Can’t we broadcast better programs?

Published 12:04am Friday, July 6, 2012

I enjoy listening to nighttime talk radio. In Natchez, however, there seems to be very little of it. There is all-night prate about sporting events, religious radio and public broadcasting. Public radio is manned by English reporters who, for the most part, speak with a heavy British brogue. Besides, I don’t think they fully grasp the feelings of the American people.

Case in point: During the recent Independence Day season, they reported an awful story of some slaves living in Virginia. The slave owner had a female slave who slept in her bedroom at night. One night, the slave’s son entered their bedroom, highly inebriated and wielding an ax. He reportedly meant no harm and was unaware of his actions.

The townspeople rioted and burned the slave quarters. Francis Scott Key, the composer of our National Anthem, was by this time, a prosecutor. He was determined to prosecute the young male slave even though he had not actually harmed anyone. The slave was eventually convicted and executed.

Now I ask you, is this an appropriate story to relate during the July 4 holiday season? In my opinion, it reflects negatively on Francis Scott Key and our national anthem.

Our President has stated that he would prefer a national anthem that is not so war-like. I would remind our President that our liberties were fought for with a loss of blood, sweat and lives. These liberties were not presented to us because our enemies love us.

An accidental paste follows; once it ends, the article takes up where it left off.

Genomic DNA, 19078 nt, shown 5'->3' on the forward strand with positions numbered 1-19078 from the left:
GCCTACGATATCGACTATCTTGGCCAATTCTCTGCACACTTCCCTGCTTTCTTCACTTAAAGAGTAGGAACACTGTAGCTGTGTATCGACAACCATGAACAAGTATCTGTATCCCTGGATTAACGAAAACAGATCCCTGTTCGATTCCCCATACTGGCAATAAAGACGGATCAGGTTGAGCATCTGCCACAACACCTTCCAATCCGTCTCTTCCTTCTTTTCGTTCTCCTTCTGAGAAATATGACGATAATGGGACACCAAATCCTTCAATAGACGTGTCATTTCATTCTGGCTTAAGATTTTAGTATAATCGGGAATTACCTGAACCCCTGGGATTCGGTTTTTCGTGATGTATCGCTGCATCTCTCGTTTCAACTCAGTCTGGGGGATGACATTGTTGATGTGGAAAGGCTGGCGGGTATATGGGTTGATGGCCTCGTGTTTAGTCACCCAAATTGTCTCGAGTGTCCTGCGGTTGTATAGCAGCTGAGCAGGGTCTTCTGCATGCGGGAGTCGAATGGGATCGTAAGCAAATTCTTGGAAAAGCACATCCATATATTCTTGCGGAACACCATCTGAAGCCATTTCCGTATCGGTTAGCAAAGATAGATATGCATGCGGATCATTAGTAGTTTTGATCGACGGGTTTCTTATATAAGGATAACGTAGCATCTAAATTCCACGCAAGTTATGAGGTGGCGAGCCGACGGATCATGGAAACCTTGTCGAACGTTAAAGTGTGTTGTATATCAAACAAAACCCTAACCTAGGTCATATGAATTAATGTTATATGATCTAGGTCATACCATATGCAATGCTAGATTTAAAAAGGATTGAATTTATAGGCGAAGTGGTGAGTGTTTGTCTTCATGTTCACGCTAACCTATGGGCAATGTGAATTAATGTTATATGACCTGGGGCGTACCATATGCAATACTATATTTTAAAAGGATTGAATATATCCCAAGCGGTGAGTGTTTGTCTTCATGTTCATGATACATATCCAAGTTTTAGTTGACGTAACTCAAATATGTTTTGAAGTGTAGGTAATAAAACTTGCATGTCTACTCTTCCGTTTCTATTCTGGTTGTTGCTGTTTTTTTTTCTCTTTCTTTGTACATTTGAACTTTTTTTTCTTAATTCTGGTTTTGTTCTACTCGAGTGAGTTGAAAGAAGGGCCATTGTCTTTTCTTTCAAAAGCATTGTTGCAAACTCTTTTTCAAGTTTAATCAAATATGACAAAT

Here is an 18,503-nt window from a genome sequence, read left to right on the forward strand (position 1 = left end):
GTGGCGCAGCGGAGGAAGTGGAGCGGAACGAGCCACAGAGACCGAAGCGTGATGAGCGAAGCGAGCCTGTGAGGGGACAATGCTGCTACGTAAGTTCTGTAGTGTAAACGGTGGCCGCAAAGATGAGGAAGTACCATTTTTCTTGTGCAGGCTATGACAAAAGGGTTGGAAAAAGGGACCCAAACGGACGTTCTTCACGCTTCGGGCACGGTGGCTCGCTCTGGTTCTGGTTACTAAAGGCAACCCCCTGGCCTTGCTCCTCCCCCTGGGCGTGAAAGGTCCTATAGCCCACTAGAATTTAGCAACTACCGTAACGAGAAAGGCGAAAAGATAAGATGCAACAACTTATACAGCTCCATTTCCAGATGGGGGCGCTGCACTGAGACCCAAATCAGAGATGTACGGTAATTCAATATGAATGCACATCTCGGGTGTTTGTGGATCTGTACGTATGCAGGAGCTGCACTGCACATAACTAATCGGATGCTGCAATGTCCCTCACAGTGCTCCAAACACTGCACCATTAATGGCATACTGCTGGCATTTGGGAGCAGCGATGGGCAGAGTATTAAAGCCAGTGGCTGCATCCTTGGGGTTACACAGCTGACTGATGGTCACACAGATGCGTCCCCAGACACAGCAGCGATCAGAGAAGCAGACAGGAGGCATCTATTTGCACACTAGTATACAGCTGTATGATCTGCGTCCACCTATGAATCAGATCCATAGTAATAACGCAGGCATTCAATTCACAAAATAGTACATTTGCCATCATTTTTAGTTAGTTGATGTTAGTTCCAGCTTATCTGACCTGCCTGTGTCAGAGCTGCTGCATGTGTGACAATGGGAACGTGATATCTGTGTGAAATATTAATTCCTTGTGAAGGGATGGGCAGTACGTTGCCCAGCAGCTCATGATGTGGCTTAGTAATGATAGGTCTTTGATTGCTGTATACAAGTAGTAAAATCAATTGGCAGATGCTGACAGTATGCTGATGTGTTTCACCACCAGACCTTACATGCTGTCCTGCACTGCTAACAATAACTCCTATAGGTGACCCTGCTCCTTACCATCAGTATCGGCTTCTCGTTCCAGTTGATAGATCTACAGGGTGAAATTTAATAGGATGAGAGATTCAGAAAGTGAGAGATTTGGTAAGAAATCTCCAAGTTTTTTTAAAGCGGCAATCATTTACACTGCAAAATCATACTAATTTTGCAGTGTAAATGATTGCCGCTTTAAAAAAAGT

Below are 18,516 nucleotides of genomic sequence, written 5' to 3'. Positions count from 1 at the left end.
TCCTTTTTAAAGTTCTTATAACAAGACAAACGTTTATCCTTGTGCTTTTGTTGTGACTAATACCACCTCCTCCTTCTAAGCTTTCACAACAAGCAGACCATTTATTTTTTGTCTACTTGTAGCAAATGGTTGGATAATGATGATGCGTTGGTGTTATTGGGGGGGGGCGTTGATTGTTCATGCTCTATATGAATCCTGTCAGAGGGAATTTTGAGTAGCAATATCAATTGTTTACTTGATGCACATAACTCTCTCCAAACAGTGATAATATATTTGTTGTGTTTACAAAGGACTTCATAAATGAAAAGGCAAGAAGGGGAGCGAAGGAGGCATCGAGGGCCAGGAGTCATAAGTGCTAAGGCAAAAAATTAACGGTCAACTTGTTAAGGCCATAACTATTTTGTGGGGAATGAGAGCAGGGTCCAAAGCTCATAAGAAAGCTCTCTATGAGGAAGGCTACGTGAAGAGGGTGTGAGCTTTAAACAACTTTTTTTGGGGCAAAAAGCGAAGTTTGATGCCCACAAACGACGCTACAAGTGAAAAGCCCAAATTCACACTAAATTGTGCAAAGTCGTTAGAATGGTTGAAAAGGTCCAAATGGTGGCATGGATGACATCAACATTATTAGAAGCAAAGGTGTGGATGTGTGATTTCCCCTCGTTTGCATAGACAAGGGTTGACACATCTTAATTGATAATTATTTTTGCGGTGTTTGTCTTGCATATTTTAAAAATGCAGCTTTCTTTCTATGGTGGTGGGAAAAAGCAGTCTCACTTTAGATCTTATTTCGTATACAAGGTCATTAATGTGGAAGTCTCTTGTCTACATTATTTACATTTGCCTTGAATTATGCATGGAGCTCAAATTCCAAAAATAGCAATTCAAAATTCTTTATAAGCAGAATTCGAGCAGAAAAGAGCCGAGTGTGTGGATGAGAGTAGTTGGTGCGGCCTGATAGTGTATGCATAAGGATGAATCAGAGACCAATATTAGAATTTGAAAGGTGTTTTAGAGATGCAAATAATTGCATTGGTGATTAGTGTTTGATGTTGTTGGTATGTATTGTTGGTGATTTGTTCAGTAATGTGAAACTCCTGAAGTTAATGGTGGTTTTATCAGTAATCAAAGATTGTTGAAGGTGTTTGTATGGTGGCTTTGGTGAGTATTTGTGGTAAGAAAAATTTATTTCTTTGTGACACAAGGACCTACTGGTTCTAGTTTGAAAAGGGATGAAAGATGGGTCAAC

By my best estimate, Santa Claus’ elves are slaves. They work for their keep, they have no defined working hours and judging by their appearance they are in no way related to the Claus family.

I’ll bet that the National Public Broadcasting organization could scratch around hard enough and find a witness who will testify that Santa is a slave-owner and that Mrs. Claus is being held against her will. In addition, Santa physically abuses the slave-elves.

Should they dredge up this story, would it be appropriate to tell during the Christmas season? Hardly.

For whatever reason, there is still incredible guilt in this country for having had legal slavery. I am sorry, because no man should attempt to own another man. However, everyone alive today had absolutely nothing to do with it.

Slavery was ubiquitous on a world-wide basis. In Brazil, for instance, conditions were awful and slaves died young. It required six slaves there for each one coming to America.

America must gain a return of its previous pride. We cannot be reminded of the skeletons in our closets on a daily basis by reports such as those that cheapen Francis Scott Key, the National Anthem or even Santa Claus.

I ask the powers that be in broadcasting in Natchez, in Mississippi, and in the national office — can’t we do better than our present programming or must we all purchase Internet or satellite radios?


Ed Field